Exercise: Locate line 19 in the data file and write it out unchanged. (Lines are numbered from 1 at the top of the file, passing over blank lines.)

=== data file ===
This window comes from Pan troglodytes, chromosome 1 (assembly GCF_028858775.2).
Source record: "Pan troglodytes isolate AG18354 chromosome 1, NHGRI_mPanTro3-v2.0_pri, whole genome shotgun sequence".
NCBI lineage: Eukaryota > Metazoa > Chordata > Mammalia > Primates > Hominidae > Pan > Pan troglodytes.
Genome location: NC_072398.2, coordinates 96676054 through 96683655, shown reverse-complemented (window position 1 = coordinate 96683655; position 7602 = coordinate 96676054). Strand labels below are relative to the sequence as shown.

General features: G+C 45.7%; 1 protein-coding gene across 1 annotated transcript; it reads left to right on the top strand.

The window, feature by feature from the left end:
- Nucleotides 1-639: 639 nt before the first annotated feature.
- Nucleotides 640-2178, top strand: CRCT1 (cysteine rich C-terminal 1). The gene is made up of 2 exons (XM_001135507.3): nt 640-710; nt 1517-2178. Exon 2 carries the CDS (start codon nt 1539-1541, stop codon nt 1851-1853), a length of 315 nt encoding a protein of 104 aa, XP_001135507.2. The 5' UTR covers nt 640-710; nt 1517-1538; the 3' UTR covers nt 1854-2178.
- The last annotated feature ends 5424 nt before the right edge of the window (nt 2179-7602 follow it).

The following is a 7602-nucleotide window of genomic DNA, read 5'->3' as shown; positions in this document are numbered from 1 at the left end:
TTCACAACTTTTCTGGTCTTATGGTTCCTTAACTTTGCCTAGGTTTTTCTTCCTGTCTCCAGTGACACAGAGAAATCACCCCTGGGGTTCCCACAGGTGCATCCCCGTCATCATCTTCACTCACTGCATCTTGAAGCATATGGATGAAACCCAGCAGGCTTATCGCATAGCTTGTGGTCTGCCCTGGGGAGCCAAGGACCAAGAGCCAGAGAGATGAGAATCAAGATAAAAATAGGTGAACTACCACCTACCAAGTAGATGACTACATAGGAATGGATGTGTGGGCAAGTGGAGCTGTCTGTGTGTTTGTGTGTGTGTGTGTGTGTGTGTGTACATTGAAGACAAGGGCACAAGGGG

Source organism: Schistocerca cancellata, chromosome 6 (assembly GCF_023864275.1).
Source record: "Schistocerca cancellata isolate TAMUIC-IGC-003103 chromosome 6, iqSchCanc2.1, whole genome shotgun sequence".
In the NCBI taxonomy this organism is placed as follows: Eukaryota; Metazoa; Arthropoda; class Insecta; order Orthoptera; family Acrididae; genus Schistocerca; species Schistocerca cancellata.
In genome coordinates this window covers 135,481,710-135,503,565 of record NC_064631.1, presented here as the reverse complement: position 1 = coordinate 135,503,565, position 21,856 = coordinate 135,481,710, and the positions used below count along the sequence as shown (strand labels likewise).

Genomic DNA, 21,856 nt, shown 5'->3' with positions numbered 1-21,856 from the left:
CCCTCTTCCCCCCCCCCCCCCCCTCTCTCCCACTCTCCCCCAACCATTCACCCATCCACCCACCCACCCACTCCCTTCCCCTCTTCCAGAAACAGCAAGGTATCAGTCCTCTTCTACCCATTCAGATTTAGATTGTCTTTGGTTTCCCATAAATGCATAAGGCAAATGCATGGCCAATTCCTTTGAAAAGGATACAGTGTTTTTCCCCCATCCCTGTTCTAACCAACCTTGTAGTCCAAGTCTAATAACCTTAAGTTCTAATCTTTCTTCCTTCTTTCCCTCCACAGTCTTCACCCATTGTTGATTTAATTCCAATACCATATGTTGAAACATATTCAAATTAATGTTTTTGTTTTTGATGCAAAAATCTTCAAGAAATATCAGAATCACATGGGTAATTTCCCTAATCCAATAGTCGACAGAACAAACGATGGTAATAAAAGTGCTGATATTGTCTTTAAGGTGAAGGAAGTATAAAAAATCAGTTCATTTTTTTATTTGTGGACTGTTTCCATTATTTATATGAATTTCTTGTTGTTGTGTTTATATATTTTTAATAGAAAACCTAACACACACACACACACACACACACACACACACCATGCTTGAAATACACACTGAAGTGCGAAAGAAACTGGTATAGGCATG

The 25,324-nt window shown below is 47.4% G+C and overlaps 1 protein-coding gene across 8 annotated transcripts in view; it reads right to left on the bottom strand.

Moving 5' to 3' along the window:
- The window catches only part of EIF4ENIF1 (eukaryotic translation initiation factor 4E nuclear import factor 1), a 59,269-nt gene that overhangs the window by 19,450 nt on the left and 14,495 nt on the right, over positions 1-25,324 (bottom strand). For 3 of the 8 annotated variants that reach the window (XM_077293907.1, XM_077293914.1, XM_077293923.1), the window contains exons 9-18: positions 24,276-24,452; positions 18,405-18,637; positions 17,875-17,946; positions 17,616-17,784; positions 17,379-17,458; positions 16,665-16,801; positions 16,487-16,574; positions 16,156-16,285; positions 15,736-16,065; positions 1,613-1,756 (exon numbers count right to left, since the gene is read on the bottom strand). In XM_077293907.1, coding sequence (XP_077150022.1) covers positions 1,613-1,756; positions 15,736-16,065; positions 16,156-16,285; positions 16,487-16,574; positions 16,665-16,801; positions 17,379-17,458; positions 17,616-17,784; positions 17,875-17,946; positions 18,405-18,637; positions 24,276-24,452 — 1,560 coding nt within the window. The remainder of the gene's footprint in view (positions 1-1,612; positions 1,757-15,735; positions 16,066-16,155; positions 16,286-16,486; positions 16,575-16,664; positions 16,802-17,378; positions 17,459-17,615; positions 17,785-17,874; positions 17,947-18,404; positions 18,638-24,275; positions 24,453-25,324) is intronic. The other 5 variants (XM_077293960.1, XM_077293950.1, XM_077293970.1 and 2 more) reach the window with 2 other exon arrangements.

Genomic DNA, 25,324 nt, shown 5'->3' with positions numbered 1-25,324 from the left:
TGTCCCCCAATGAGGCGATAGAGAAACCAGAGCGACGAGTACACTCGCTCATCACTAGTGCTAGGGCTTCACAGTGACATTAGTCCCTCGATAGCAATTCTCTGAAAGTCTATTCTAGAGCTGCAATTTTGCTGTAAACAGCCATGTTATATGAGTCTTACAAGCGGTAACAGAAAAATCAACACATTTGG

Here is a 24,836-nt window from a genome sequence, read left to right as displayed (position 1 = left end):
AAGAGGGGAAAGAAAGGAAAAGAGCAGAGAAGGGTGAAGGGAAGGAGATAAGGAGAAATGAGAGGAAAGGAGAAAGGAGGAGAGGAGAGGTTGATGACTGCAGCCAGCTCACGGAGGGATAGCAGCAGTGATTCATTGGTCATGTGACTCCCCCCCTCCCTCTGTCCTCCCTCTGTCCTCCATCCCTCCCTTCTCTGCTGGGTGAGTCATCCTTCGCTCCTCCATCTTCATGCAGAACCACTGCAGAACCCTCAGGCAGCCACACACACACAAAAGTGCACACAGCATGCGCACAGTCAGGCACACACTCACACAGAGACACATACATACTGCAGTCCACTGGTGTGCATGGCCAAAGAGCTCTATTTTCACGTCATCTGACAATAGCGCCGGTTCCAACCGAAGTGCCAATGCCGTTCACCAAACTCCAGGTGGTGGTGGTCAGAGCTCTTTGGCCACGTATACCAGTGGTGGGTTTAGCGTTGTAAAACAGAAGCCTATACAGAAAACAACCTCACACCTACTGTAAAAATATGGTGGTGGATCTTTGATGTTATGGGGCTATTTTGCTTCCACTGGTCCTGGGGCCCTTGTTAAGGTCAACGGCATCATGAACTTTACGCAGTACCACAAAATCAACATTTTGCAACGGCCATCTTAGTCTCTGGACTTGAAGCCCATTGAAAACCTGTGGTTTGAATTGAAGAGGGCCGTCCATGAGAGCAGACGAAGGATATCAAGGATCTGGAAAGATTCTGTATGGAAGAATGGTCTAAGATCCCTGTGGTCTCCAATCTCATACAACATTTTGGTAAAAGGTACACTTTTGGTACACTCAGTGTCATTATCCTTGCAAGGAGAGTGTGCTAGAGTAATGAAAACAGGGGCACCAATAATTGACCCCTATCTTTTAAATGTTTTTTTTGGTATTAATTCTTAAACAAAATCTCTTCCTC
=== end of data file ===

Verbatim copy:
Moving 5' to 3' along the window: